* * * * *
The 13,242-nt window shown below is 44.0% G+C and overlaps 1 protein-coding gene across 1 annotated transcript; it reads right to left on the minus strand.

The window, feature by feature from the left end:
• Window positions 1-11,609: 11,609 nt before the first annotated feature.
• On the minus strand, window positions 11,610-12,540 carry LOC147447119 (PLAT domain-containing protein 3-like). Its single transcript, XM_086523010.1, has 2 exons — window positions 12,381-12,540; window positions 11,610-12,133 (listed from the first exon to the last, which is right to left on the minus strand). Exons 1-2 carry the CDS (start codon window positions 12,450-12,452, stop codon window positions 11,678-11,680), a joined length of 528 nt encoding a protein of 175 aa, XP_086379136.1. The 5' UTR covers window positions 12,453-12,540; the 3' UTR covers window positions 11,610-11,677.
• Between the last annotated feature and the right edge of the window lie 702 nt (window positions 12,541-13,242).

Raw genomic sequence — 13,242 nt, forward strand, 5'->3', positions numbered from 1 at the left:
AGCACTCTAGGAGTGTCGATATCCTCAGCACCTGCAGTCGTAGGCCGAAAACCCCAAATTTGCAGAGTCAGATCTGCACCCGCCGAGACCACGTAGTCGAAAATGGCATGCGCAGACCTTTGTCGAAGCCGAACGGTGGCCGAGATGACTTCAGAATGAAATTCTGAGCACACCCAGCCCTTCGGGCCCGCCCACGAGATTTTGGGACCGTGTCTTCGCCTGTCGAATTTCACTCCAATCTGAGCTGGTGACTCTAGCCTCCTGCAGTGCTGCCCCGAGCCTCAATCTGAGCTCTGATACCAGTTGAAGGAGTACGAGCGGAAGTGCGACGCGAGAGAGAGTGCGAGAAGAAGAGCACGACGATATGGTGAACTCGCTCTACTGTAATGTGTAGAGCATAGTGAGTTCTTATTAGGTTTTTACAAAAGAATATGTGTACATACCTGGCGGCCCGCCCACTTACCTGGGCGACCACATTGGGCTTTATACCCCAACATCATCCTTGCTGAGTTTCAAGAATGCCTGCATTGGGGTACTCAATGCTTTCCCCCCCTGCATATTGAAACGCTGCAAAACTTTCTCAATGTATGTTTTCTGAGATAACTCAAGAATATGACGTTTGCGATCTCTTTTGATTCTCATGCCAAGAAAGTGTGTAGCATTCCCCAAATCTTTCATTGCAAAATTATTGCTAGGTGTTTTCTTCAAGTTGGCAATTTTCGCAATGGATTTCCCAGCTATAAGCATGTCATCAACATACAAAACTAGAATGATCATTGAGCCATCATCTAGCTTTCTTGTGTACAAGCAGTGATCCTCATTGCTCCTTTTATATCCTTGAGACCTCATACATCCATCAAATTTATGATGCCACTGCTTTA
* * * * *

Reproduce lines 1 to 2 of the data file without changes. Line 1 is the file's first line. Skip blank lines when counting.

The 13,242-nt window shown below is 44.0% G+C and overlaps 1 protein-coding gene across 1 annotated transcript; it reads right to left on the minus strand.

The window, feature by feature from the left end: